GoogleFrance and Google are playing a delicate game of brinkmanship in the courts of Europe, and it still isn’t clear who’ll come off worse. France fined the search company €150,000 ($200,000) last month as a penalty for failing to tell French citizens exactly what happens to their personal data. Google could have coughed up the trivial sum and drowned its sorrows in a bottle of beaujolais, but instead it has decided to fight — not because of the money, but because accepting the fine would have also involved making a public admission of guilt (published below the search button in a size 13 font, no less) and the company feels this would have “irreparably damaged” its reputation. Google’s legal appeal against the fine appears to rest on creating a rift between France and the European Union, because it claims its privacy policy meets EU requirements and shouldn’t have to be amended to suit one European country.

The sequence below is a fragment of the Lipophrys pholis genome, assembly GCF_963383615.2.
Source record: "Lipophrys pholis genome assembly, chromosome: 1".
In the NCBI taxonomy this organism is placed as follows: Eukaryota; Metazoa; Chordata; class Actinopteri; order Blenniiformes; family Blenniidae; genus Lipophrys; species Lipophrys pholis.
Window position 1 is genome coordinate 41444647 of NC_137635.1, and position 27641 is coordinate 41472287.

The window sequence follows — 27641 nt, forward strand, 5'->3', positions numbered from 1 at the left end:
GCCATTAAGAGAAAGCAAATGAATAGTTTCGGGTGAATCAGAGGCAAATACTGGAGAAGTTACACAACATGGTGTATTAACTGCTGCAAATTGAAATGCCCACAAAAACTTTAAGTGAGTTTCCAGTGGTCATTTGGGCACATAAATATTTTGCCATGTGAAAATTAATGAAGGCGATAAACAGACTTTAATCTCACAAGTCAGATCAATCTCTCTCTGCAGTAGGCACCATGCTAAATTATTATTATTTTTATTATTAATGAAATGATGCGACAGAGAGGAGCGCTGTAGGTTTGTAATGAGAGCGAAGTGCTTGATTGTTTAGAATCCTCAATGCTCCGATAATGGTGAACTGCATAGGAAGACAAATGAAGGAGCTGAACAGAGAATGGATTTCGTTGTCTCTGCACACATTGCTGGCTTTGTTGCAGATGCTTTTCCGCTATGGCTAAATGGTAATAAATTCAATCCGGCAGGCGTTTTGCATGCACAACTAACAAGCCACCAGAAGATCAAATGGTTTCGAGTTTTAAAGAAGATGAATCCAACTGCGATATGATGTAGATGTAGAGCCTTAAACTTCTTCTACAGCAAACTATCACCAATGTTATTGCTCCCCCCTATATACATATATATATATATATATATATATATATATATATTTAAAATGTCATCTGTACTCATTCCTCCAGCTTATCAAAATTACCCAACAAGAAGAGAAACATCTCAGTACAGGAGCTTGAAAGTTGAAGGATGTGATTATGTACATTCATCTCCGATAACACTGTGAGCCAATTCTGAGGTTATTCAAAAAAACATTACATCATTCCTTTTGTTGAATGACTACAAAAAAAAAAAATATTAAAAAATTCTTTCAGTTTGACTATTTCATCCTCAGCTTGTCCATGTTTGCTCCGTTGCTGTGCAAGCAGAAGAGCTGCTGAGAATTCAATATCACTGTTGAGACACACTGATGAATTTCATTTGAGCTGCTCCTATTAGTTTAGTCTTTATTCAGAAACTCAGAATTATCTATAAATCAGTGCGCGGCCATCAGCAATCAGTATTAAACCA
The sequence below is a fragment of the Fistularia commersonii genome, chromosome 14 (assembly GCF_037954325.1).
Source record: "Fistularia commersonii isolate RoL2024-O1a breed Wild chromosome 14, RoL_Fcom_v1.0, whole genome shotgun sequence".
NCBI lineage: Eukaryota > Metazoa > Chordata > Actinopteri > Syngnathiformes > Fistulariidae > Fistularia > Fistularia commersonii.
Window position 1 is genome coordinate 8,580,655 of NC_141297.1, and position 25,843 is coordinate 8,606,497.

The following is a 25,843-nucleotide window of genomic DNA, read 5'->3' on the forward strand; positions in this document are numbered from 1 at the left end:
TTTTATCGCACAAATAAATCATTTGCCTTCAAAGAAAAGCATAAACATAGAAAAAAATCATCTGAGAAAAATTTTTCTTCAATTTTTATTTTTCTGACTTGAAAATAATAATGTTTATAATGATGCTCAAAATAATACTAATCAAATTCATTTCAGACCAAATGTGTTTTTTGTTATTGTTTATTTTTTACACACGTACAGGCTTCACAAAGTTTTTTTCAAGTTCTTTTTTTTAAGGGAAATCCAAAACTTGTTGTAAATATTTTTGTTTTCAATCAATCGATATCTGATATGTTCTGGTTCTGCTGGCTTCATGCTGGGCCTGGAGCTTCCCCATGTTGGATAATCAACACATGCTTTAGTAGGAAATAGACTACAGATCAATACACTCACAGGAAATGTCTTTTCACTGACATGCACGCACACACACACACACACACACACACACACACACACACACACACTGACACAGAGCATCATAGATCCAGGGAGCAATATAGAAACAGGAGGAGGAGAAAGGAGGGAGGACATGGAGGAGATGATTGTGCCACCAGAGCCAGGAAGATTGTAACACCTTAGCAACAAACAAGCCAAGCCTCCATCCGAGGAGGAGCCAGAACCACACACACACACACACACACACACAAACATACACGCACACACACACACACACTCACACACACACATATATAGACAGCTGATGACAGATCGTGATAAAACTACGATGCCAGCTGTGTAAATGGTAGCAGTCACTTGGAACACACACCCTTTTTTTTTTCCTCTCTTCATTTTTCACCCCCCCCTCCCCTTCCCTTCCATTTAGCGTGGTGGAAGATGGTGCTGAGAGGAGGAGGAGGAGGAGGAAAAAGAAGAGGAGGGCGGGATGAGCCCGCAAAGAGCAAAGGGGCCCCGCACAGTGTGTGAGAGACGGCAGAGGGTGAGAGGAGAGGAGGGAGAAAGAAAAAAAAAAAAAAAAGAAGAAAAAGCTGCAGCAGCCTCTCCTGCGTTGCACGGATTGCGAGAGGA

Read the full story at Engadget, or read the original report at The Wall Street Journal (paywall).

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"Google to Fight French Fine for Wrong-Doing" by @ShellyPalmer

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